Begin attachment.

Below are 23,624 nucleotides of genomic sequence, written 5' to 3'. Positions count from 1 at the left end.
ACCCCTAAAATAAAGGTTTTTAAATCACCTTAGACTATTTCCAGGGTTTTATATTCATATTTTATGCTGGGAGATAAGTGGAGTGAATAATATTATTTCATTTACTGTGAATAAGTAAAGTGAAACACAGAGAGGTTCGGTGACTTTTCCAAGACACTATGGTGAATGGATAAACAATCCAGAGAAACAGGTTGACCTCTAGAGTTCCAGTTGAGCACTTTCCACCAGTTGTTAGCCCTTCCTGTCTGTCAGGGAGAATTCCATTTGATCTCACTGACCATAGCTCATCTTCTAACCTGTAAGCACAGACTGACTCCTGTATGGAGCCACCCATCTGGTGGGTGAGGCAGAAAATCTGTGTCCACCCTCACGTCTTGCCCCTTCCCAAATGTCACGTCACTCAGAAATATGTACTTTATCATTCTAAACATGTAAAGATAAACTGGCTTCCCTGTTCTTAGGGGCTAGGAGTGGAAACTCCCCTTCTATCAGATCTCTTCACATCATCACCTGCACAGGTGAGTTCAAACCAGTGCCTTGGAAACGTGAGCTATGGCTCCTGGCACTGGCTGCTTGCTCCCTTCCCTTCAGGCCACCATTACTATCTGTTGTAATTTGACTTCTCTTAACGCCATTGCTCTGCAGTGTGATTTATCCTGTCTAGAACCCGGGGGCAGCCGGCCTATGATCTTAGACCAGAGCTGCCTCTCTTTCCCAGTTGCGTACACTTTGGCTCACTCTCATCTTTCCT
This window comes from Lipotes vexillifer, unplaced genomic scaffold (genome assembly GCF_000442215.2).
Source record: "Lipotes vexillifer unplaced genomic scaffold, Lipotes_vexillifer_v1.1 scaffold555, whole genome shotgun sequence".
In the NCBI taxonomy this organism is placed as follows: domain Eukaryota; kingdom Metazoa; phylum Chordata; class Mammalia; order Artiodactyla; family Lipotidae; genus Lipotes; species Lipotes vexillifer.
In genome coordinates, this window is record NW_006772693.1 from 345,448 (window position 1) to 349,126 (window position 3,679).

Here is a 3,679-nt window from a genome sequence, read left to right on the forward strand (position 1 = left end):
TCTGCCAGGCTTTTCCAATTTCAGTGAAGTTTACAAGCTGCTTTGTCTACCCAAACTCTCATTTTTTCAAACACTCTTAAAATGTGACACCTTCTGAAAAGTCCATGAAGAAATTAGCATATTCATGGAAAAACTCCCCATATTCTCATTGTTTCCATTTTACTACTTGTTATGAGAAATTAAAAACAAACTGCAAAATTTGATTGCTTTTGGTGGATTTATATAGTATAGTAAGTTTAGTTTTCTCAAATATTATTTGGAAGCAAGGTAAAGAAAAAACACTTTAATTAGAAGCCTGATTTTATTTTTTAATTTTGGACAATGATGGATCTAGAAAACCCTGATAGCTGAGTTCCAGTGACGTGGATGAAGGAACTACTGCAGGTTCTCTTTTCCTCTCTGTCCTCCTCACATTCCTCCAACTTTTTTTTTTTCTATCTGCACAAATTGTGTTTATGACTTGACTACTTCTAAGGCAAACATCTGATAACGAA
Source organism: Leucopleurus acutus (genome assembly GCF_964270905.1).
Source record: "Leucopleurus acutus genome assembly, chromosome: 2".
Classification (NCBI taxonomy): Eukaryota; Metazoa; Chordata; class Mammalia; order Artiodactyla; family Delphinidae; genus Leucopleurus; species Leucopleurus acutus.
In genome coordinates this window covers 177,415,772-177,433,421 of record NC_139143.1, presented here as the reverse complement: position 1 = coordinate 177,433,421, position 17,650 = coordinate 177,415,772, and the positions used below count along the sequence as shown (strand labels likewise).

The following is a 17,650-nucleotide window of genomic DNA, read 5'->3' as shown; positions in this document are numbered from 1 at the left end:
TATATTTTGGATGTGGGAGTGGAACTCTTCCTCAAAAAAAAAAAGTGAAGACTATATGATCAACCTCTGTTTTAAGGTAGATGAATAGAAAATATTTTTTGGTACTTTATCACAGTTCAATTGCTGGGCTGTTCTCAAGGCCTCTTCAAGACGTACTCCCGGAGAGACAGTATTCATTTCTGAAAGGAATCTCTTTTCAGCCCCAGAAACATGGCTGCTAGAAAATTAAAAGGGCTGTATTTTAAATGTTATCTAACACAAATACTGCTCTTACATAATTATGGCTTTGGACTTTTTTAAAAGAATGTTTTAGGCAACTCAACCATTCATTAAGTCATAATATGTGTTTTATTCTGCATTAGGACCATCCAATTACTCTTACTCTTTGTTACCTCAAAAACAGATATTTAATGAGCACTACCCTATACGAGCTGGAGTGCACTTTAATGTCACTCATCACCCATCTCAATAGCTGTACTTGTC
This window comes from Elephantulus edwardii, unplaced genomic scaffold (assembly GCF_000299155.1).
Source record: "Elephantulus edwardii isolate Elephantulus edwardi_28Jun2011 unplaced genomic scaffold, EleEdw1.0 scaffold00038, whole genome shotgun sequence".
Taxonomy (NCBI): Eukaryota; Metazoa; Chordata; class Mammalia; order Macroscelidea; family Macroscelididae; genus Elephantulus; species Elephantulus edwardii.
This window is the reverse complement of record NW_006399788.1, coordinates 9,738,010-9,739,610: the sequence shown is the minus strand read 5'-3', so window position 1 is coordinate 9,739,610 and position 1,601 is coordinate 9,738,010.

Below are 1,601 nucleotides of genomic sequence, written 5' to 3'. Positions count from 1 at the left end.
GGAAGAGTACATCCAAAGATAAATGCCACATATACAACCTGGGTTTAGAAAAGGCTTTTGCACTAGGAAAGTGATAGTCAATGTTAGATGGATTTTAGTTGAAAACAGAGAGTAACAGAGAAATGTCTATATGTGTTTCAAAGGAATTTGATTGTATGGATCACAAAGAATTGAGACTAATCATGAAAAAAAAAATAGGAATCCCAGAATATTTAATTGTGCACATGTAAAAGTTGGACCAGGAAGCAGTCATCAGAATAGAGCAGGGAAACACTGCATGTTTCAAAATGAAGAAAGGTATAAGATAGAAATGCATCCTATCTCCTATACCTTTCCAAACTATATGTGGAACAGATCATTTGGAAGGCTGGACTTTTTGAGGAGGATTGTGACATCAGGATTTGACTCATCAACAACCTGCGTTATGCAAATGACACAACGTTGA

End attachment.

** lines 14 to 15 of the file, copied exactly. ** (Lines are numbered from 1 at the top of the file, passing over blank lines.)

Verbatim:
TATATTTTGGATGTGGGAGTGGAACTCTTCCTCAAAAAAAAAAAGTGAAGACTATATGATCAACCTCTGTTTTAAGGTAGATGAATAGAAAATATTTTTTGGTACTTTATCACAGTTCAATTGCTGGGCTGTTCTCAAGGCCTCTTCAAGACGTACTCCCGGAGAGACAGTATTCATTTCTGAAAGGAATCTCTTTTCAGCCCCAGAAACATGGCTGCTAGAAAATTAAAAGGGCTGTATTTTAAATGTTATCTAACACAAATACTGCTCTTACATAATTATGGCTTTGGACTTTTTTAAAAGAATGTTTTAGGCAACTCAACCATTCATTAAGTCATAATATGTGTTTTATTCTGCATTAGGACCATCCAATTACTCTTACTCTTTGTTACCTCAAAAACAGATATTTAATGAGCACTACCCTATACGAGCTGGAGTGCACTTTAATGTCACTCATCACCCATCTCAATAGCTGTACTTGTC
This window comes from Elephantulus edwardii, unplaced genomic scaffold (assembly GCF_000299155.1).